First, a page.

“Napoleonic battles are so beautiful. Like vast, lethal ballets… they all have an aesthetic brilliance that doesn’t require a military mind to appreciate.” So said Stanley Kubrick, who had long cherished the ambition of directing a film exploring the life of the Corsican-born artillery officer who rose to become the emperor of France. And Kubrick came close to doing so in the late 1960s, before being forced to abandon the project. This appreciation of the savage artistry of the great general’s battle strategies is a sentiment that you suspect was shared by Ridley Scott in his approach to Napoleon, a sturdy but uneven historical epic that traces the rise and fall of Bonaparte (Joaquin Phoenix), starting with the French Revolution and a not quite historically accurate depiction of the execution of Marie Antoinette, and ending with Napoleon’s death in exile, on the island of Saint Helena. It’s a film that, for all its attempts to show us the man behind the military genius, only fully comes alive on the battlefield.
There’s no question that the combat sequences are impressive. Using numerous cameras, thunderous, enveloping sound and intricate action choreography, Scott manages to convey both the overwhelming tumult of being in the thick of battle and the meticulous efficiency of Napoleon’s strategic planning. It is, not surprisingly, a rather battle-heavy movie, but within this, two sequences in particular stand out.
Phoenix plays up a buffoonish quality in some scenes, a fractious petulance in others
The first, a key moment in the young Napoleon’s career, is during the siege of Toulon. British ships (something of a bugbear for Bonaparte throughout his military career, as one unexpectedly funny line reveals) are moored in the harbour. British troops occupy a strategically important fort, from which they amuse themselves by shouting abuse at goats. The catch of Napoleon’s breath is high in the sound mix, making us subliminally aware of the rattled nerves of a young man who has yet to fully prove himself (Napoleon was only 24 at the time, but little attempt is made to de-age Phoenix, who looks solidly middle-aged throughout). Everything rests on this military operation. Failure, Bonaparte writes in a letter to his brother Lucien (Matthew Needham), will mean that they will be dismissed as “Corsican ruffians unfit for high office”. Fortunately, Napoleon’s nascent brilliance as a commander pays off, with an exhilarating, explosive victory and a promotion, from captain to brigadier general.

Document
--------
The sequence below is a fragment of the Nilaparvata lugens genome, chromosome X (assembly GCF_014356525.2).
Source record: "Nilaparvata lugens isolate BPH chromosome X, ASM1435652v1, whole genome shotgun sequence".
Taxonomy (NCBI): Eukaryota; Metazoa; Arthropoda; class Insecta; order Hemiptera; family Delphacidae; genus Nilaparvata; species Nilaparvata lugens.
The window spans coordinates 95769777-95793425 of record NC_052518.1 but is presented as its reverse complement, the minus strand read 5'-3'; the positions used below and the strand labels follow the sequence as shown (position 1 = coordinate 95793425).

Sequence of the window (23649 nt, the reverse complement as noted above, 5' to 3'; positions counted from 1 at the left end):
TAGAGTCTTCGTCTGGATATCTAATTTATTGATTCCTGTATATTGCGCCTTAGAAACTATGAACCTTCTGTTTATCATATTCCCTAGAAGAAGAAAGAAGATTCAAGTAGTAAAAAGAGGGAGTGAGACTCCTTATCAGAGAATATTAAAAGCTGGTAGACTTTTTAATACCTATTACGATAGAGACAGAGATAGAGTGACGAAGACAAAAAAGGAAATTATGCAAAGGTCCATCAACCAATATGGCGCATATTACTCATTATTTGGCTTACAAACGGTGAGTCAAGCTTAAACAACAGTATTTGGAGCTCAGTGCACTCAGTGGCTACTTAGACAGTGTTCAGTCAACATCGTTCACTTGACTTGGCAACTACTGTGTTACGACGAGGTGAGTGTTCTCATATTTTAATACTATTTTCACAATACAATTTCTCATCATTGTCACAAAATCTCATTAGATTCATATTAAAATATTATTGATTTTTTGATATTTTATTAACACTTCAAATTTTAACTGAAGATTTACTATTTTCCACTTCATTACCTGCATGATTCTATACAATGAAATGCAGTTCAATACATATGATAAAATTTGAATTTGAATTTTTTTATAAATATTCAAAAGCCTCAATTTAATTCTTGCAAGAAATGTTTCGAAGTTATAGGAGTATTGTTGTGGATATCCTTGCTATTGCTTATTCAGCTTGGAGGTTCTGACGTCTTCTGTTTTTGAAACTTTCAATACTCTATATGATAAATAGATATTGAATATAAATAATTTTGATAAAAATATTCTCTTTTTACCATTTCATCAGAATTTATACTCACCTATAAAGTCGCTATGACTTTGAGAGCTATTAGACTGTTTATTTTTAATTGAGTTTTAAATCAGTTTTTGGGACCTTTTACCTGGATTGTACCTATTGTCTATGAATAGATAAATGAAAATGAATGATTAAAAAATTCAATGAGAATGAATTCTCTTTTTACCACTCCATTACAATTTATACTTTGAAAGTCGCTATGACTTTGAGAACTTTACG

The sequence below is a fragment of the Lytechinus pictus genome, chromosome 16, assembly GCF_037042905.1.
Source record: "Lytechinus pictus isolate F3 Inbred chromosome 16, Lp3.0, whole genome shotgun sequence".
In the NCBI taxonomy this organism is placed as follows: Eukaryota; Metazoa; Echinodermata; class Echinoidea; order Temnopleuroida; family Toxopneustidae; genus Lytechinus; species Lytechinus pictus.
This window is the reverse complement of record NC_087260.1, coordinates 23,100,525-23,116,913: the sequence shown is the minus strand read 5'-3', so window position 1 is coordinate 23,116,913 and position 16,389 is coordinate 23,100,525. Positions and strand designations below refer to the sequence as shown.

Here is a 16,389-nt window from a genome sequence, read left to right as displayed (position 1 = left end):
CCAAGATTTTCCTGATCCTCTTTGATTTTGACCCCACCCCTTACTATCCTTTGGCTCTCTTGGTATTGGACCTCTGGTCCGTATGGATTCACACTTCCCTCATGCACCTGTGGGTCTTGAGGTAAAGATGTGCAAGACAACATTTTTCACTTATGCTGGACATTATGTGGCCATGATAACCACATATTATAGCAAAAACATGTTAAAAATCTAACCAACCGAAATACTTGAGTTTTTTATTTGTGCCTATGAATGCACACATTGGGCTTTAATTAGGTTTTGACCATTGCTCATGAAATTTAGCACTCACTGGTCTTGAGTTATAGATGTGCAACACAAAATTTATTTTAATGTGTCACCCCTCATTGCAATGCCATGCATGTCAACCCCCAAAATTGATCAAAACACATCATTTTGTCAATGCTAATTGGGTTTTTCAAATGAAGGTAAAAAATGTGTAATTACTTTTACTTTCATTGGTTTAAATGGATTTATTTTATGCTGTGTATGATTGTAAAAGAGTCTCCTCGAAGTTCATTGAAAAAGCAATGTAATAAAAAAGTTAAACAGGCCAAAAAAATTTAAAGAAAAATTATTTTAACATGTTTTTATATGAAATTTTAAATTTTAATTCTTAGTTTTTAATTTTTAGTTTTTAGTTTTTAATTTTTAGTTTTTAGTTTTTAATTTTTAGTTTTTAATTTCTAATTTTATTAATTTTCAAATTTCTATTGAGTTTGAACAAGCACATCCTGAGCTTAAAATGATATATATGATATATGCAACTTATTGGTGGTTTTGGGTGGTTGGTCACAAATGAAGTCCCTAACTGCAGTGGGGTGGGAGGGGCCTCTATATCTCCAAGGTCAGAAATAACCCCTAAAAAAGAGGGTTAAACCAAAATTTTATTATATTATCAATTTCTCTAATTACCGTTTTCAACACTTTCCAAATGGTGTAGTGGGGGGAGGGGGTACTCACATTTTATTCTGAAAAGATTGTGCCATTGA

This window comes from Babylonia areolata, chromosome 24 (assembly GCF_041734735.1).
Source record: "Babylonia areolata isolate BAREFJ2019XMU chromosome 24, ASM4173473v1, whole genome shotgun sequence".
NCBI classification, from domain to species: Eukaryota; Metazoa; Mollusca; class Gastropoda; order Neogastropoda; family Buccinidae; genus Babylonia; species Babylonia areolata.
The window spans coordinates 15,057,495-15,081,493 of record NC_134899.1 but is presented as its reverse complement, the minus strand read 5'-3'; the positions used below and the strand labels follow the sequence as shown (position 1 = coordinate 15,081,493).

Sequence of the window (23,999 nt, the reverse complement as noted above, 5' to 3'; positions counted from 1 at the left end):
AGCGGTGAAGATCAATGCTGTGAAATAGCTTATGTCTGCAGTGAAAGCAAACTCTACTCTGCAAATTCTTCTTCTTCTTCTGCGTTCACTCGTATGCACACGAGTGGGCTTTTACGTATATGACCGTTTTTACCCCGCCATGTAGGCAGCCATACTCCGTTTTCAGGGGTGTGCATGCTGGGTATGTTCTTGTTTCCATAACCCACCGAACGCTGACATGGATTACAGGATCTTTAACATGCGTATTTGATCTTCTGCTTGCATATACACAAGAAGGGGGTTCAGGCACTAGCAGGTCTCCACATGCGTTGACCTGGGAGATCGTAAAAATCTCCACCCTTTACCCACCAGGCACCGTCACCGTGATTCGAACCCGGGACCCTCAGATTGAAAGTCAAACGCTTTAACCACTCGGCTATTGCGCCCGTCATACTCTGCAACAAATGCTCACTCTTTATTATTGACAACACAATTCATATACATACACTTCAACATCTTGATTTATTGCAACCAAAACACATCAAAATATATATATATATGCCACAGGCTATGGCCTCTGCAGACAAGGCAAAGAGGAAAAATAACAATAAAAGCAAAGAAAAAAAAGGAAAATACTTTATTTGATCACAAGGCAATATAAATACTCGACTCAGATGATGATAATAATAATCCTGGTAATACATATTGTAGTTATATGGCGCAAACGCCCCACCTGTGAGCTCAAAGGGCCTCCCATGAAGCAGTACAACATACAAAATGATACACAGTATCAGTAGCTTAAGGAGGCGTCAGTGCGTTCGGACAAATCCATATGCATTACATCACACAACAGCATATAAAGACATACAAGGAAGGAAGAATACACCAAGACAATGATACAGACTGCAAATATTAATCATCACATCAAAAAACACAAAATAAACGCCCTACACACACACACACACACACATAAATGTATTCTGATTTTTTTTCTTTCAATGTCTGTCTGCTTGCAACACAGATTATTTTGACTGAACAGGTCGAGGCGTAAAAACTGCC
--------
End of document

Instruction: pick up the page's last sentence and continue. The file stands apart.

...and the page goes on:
Perhaps even more notable is the elegant clarity of Scott’s direction of the decisive victory at the snowbound battle of Austerlitz, regarded by many historians as a tactical masterpiece. In this, and indeed many of the battle scenes, Scott leeches out much of the colour (the film veers towards a Napoleonic laundry basket palette of murk and mud throughout), leaving only the throbbing crimson of blood in the icy waters where so many men meet their deaths.
Like Napoleon himself, the film is rather casual about the sheer scale of loss of life, failing to develop any of the characters of the men in the infantry, the lowly, disposable cannon fodder in Bonaparte’s grand schemes. In fact, the only death that comes close to being mourned by Napoleon is the horse that takes a cannonball to the chest and is blasted from underneath him.
But a man, even a man as combative as Napoleon, amounts to more than the battles he has fought. And it is in this respect that the film is less successful. Unlike Abel Gance’s silent five-and-a-half hour epic Napoléon (1927) – by no small margin still the finest film to tackle the life of Bonaparte – Scott’s picture doesn’t touch on his childhood; Napoleon’s mother’s influence is relegated to a cursory mention and a couple of brief appearances on screen. Phoenix plays up a buffoonish quality in some scenes, a fractious petulance in others, and while this is amusing, it undermines our grasp of other aspects of Bonaparte’s character and gives no clue to the roots of his tenacious pursuit of power.
There are deeper issues with Joséphine (the always magnetic Vanessa Kirby), presented here as the key to unlocking Napoleon’s psyche, but who frequently feels jarringly artificial as a character. Joséphine is failed by a screenplay (by David Scarp, who also wrote Scott’s next film, Gladiator 2) that views this 18th-century aristocrat through a distorting 21st-century lens. The four-hour director’s cut of Napoleon, which Scott has revealed will stream through Apple TV+ at a later date, may shed a little more light on the man, but is unlikely to iron out the fundamental issues of tone that make Joséphine into a dramatic device rather than a woman.
Napoleon is released on 22 November in the UK and US, and on 23 November in Australia